Please use this identifier to cite or link to this item: http://nopr.niscair.res.in/handle/123456789/32289
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dc.contributor.authorJeevan, V K J-
dc.date.accessioned2015-09-14T10:50:31Z-
dc.date.available2015-09-14T10:50:31Z-
dc.date.issued2015-09-
dc.identifier.issn0975-2404 (Online); 0972-5423 (Print)-
dc.identifier.urihttp://hdl.handle.net/123456789/32289-
dc.description168-176en_US
dc.description.abstractThis study attempts to present the library’s and librarian's view point of dealing with remainder books and sensitise librarians and researchers about the trade in remainder books which enter the market disguised as genuine books and sold as such despite instructions from government, trade agencies and libraries about selling remainders. Based on the available literature on the trade of remainder books, a case study has been attempted in the light of the book acquisition activity of one year for a University Library. Since there is no explicit declaration from booksellers about which titles they supply are remainders, libraries have to resort to indirect options to identify them. It has been observed that over 80% of the books procured in a typical higher education library in the country are in English language. Of these, though 51% of books are either printed in India or priced in Indian Rupees, the remaining 49% of books have prices in foreign currencies. Out of a panel of over 50 book suppliers involved in supplying books of interest to the said Library, it was found that 12 suppliers actively canvassed for more number of books through frequent visits, providing large number of titles on approval for examination and through continuous interactions with teachers. Around 76% of the money spent for purchasing books is canvassed by these 12 suppliers for supplying 51% of the books procured. They supplied 2559 titles in English priced in foreign currencies (around 76% of such cases); out of which 68% only are published in the last four years. It was confirmed that over 32% of the procured books priced in foreign currencies are published at least four years before the year of purchase and some or many of these titles might have entered the country through the remainder route. The publisher never informs libraries about throwing a particular title in the remainder market. Similarly the importer/distributor/bookseller never certifies about the receipt of such a title through that route. It has also been observed that documents to support a remainder title being procured as genuine are made overnight by trade parties as per the demands of individual libraries. Due to the lack of actual data concerning remainder books in the country which the importers, distributors, booksellers and other entities are trying to closely guard from public and libraries, there are not many studies on remainder books deterrent measures to be taken by libraries which is adversely impacting the quality of book collection in libraries.en_US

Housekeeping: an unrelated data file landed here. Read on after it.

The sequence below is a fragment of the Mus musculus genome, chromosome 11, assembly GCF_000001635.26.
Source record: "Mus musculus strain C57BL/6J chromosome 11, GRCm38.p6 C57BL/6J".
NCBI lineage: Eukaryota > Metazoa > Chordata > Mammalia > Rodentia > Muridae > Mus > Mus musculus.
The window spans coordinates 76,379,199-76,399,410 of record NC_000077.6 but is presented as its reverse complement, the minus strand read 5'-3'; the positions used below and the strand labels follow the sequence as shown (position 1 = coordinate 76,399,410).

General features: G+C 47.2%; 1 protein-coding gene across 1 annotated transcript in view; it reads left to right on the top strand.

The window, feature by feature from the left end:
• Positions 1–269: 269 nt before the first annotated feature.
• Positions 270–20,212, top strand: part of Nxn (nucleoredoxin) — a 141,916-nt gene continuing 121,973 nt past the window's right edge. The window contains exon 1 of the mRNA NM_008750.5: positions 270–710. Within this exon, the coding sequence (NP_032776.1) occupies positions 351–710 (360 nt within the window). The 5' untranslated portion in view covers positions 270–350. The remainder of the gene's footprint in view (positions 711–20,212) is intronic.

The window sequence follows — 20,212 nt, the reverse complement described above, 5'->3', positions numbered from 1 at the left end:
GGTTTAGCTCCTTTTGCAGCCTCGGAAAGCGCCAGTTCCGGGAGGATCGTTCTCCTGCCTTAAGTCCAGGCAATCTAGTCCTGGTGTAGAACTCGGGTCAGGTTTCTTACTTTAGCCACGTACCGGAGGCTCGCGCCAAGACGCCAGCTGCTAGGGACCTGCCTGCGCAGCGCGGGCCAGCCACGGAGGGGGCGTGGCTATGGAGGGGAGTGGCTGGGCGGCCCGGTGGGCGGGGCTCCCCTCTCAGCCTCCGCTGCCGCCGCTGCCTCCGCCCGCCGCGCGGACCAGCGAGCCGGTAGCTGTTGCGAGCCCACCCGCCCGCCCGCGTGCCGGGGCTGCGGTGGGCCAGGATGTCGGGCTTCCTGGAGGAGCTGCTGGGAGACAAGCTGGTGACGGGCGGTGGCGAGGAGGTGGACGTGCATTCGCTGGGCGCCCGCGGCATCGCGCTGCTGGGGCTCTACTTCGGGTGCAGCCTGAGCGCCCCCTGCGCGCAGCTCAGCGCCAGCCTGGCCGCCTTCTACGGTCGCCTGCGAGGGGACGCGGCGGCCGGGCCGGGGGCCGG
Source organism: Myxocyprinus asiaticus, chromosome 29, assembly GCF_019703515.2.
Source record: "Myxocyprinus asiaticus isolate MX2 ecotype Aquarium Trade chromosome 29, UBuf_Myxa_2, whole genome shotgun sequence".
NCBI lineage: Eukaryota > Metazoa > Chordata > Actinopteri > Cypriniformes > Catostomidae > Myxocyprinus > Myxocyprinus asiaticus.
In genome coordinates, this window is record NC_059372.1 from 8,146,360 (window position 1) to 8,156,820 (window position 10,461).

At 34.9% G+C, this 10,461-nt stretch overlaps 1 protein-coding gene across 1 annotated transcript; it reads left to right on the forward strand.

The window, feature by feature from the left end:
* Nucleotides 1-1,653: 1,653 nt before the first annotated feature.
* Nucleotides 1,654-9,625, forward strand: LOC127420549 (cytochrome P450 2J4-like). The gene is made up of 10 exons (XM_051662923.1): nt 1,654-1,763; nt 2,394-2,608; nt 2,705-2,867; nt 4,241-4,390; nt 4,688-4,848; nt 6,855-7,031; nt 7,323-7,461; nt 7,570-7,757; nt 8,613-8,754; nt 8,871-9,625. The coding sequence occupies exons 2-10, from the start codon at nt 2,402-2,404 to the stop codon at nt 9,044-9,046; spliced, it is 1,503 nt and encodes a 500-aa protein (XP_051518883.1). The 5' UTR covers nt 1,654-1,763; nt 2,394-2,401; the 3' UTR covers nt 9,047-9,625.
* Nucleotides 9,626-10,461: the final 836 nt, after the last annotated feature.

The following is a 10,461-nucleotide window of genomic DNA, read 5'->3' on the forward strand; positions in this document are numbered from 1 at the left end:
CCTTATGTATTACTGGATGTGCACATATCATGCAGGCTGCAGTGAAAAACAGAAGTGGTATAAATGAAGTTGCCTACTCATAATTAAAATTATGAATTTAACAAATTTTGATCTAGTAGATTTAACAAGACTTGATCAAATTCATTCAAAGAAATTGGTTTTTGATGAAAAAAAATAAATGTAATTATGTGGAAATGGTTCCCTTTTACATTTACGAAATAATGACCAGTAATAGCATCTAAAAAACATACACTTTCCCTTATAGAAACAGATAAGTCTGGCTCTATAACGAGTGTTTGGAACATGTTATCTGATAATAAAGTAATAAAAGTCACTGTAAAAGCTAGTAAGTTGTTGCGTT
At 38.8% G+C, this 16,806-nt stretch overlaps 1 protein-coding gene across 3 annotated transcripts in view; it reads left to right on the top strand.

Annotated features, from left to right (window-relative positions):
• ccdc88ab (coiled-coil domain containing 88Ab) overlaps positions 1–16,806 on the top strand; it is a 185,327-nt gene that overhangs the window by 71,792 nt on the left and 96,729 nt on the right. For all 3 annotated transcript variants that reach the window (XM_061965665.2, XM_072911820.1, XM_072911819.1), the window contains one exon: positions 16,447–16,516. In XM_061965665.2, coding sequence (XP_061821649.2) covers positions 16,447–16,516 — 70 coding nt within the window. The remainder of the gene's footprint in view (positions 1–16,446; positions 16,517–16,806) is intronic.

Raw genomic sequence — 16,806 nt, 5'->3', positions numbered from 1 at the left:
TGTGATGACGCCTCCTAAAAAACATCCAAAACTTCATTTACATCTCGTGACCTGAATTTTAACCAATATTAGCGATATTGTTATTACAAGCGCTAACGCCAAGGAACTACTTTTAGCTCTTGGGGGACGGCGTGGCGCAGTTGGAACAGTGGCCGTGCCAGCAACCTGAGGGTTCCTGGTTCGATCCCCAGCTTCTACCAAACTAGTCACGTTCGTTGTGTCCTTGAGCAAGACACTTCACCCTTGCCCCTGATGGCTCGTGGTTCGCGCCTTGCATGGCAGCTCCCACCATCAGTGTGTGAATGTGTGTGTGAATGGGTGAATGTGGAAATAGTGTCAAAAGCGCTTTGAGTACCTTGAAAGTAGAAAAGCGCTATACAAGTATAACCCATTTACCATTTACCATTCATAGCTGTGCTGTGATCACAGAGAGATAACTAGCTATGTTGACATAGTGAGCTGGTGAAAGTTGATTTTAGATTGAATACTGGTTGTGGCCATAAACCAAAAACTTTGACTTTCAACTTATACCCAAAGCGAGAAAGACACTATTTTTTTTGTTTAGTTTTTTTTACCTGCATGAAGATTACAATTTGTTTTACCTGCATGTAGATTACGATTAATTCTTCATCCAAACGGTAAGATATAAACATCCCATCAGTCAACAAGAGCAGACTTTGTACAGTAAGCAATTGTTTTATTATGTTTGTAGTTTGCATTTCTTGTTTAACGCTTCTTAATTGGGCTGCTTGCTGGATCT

dc.language.isoen_USen_US
dc.publisherNISCAIR-CSIR, Indiaen_US
dc.rights CC Attribution-Noncommercial-No Derivative Works 2.5 Indiaen_US
dc.sourceALIS Vol.62(3) [September 2015]en_US
dc.subjectBook acquisitionen_US
dc.subjectRemainder booksen_US
dc.subjectHigher education librariesen_US
dc.titleOn curbing the menace of remainder books in higher educationen_US
dc.typeArticleen_US
Appears in Collections:ALIS Vol.62(3) [September 2015]

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